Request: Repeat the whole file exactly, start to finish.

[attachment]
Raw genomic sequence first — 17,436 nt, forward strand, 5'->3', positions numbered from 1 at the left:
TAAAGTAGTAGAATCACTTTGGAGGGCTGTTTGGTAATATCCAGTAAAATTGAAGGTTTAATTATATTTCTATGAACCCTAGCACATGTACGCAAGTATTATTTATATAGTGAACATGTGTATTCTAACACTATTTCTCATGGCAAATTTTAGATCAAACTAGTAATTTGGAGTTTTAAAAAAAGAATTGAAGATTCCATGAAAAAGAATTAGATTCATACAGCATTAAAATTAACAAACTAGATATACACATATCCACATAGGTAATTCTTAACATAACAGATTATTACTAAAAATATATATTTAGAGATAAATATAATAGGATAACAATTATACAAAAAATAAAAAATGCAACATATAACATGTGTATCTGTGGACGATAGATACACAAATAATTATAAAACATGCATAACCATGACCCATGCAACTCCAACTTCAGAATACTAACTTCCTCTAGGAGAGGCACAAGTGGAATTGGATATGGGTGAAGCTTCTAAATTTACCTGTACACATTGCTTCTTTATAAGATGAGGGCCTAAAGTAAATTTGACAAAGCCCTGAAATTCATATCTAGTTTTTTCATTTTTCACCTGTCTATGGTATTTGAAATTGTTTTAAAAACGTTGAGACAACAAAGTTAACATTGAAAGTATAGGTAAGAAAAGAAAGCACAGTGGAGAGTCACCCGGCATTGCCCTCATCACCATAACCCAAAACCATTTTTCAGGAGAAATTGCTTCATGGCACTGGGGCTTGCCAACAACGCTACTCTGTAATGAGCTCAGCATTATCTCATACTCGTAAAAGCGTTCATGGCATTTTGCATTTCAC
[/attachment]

Raw genomic sequence first — 17,436 nt, forward strand, 5'->3', positions numbered from 1 at the left:
TAAAGTAGTAGAATCACTTTGGAGGGCTGTTTGGTAATATCCAGTAAAATTGAAGGTTTAATTATATTTCTATGAACCCTAGCACATGTACGCAAGTATTATTTATATAGTGAACATGTGTATTCTAACACTATTTCTCATGGCAAATTTTAGATCAAACTAGTAATTTGGAGTTTTAAAAAAAGAATTGAAGATTCCATGAAAAAGAATTAGATTCATACAGCATTAAAATTAACAAACTAGATATACACATATCCACATAGGTAATTCTTAACATAACAGATTATTACTAAAAATATATATTTAGAGATAAATATAATAGGATAACAATTATACAAAAAATAAAAAATGCAACATATAACATGTGTATCTGTGGACGATAGATACACAAATAATTATAAAACATGCATAACCATGACCCATGCAACTCCAACTTCAGAATACTAACTTCCTCTAGGAGAGGCACAAGTGGAATTGGATATGGGTGAAGCTTCTAAATTTACCTGTACACATTGCTTCTTTATAAGATGAGGGCCTAAAGTAAATTTGACAAAGCCCTGAAATTCATATCTAGTTTTTTCATTTTTCACCTGTCTATGGTATTTGAAATTGTTTTAAAAACGTTGAGACAACAAAGTTAACATTGAAAGTATAGGTAAGAAAAGAAAGCACAGTGGAGAGTCACCCGGCATTGCCCTCATCACCATAACCCAAAACCATTTTTCAGGAGAAATTGCTTCATGGCACTGGGGCTTGCCAACAACGCTACTCTGTAATGAGCTCAGCATTATCTCATACTCGTAAAAGCGTTCATGGCATTTTGCATTTCAC